If this is the case - if compliance is so bad among the community the virus appears to be circulating - then there's a decent argument to be made that continued time at high alert levels is a waste of people's patience.
But this wasn't the only reason that's been given for concerns about the effectiveness of lockdowns.
Hipkins said that he's had "clear feedback that the mood is fraying", describing the "feedback" as "correspondence, the mood on the street, the media coverage."
This has rightly been ridiculed - the Government can do better than relying on anecdata for crucial health decisions.
Actually, the Government has some very hard data on how people are feeling about lockdowns - hard data it promised to release this month, but has so far failed to do so.
The Department of Prime Minister and Cabinet, the Public Service department coordinating the Covid-19 response, has commissioned regular surveys of how the public feel about the Covid-19 response.
Two surveys - essentially a detailed poll - were done earlier this year, one in March, the other in May. They surveyed a representative sample of 3000 New Zealanders. It found most people felt good about the Covid response - in fact, 28 per cent of people said that the Covid-19 situation in New Zealand made them feel joyful.
It found a fairly high degree of compliance among New Zealanders, but it warned that the Government needed to tailor messaging to people from the Māori, Pacific, Indian and young male communities.
The March survey zeroed in on how people in Auckland were feeling about the outbreak.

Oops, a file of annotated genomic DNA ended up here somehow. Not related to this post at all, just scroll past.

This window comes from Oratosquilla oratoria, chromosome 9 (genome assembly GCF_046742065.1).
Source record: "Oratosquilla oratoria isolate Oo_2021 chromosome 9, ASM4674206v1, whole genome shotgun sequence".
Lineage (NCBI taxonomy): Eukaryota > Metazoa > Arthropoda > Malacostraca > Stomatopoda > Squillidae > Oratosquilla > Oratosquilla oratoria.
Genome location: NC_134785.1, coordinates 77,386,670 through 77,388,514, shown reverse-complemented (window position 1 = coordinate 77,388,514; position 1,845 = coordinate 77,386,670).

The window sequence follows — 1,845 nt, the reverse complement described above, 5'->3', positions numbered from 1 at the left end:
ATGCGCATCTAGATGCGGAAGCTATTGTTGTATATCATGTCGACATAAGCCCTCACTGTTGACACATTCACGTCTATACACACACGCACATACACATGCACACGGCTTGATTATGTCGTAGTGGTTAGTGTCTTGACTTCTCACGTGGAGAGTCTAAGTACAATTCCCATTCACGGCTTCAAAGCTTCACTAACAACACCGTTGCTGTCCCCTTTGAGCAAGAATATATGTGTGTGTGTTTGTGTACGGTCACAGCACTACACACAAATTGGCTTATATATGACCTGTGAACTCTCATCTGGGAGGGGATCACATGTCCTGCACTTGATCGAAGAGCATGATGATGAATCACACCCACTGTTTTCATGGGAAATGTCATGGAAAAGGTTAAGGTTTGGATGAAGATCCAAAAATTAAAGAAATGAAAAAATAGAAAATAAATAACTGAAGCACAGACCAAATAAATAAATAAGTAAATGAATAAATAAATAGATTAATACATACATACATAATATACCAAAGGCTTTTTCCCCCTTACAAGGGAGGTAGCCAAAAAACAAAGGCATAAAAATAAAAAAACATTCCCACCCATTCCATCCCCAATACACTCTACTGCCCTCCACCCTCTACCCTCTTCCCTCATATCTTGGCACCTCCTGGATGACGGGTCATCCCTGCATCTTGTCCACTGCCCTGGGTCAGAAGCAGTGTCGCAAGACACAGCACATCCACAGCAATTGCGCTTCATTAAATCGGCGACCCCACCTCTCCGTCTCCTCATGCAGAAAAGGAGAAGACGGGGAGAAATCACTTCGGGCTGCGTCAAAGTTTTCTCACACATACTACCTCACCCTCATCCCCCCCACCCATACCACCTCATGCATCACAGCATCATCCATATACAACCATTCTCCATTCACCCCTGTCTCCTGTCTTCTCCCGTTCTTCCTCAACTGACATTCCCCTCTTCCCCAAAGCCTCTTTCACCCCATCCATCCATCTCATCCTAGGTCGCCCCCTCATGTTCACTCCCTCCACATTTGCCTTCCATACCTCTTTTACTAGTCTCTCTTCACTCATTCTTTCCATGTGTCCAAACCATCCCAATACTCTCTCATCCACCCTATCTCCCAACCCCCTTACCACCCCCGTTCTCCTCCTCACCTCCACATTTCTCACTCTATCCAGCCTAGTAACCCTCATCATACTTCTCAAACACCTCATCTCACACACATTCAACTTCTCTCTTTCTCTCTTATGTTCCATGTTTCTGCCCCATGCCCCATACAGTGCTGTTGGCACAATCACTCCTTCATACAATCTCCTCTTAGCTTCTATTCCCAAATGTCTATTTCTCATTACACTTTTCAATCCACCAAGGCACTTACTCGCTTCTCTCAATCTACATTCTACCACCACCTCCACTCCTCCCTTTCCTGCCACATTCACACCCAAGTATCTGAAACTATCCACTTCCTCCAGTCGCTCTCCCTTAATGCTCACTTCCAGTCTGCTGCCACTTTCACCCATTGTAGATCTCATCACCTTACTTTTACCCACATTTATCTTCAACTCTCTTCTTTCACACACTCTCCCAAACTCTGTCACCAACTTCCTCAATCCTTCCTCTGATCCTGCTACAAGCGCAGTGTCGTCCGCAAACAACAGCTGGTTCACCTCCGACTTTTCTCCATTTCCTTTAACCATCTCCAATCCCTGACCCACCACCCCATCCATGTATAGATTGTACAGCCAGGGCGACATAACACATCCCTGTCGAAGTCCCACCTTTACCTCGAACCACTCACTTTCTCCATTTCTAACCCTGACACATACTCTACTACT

It surveyed just under 1000 Aucklanders and found that South Aucklanders were more likely than the rest of Auckland to think level 3 advice was "very clear", and that most Aucklanders thought there was "some plan to manage the impact of Covid-19, but there is not a lot of clarity".
That survey found that significantly more Aucklanders were taking Covid-19 less seriously in the March lockdown to the August lockdown, with the number of people taking it less seriously climbing to 17 per cent from 6 per cent, and the number of people taking it more seriously falling from 25 per cent to 17 per cent.
A large majority of people said they approached Covid with the same degree of seriousness.
The survey also found that the health of the economy was the largest area of concern when it came to Covid - but there was a divergence between South Auckland and the rest of the city.
Seventy-six per cent of respondents listed the effect on the economy as a "driver of concern when it comes to Covid19's impact, with just 22 per cent of Aucklanders saying they were concerned about the number of people getting Covid-19.
Interestingly, 33 per cent of South Aucklanders said they were concerned with the number of people getting Covid, versus just 20 per cent of Aucklanders overall.
This survey was repeated in September, when Auckland was again in alert level 4. Results were analysed and were provided to DPMC in the week of 20 September.
That means that they likely won't show the full degree of "lockdown fatigue" - if there is any - but they will give some sense of how Aucklanders are feeling about Delta, and protracted lockdowns.
That sort of data is crucial in how we understand the city's continued resolve, which is why the Government should urgently release it.
There's something vaguely unpleasant about the Government knowing how we - its citizens - feel without us too having the opportunity to see the data.
If Aucklanders have no lockdown energy left in the tank - and at this stage, who can blame them - we ought to know. Likewise, if the city has extra fight in it, well, that gives some ammunition to elimination hawks to argue for one last collective effort to get a normal summer.
Either way, all public and political life in New Zealand is currently engaged in a debate for which no one really has concrete information beyond the bounds of their own experience.
The Government could fix that by releasing what it knows - and it should.